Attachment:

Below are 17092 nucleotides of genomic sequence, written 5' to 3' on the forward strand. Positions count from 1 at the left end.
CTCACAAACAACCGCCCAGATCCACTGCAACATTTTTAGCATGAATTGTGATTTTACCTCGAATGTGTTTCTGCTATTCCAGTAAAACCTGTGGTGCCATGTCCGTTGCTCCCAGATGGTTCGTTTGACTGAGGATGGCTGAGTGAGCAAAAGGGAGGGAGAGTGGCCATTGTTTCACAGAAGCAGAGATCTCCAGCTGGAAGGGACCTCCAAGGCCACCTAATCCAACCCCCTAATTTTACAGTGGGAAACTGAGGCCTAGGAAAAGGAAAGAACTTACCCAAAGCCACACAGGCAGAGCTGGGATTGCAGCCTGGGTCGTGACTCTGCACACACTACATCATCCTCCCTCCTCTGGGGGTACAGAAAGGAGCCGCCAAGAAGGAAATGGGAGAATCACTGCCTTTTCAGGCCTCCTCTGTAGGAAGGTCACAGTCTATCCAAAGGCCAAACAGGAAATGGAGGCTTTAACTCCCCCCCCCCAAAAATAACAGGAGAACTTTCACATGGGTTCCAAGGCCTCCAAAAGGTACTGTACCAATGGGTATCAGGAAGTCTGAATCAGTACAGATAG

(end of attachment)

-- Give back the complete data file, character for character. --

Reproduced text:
Below are 17092 nucleotides of genomic sequence, written 5' to 3' on the forward strand. Positions count from 1 at the left end.
CTCACAAACAACCGCCCAGATCCACTGCAACATTTTTAGCATGAATTGTGATTTTACCTCGAATGTGTTTCTGCTATTCCAGTAAAACCTGTGGTGCCATGTCCGTTGCTCCCAGATGGTTCGTTTGACTGAGGATGGCTGAGTGAGCAAAAGGGAGGGAGAGTGGCCATTGTTTCACAGAAGCAGAGATCTCCAGCTGGAAGGGACCTCCAAGGCCACCTAATCCAACCCCCTAATTTTACAGTGGGAAACTGAGGCCTAGGAAAAGGAAAGAACTTACCCAAAGCCACACAGGCAGAGCTGGGATTGCAGCCTGGGTCGTGACTCTGCACACACTACATCATCCTCCCTCCTCTGGGGGTACAGAAAGGAGCCGCCAAGAAGGAAATGGGAGAATCACTGCCTTTTCAGGCCTCCTCTGTAGGAAGGTCACAGTCTATCCAAAGGCCAAACAGGAAATGGAGGCTTTAACTCCCCCCCCCCAAAAATAACAGGAGAACTTTCACATGGGTTCCAAGGCCTCCAAAAGGTACTGTACCAATGGGTATCAGGAAGTCTGAATCAGTACAGATAG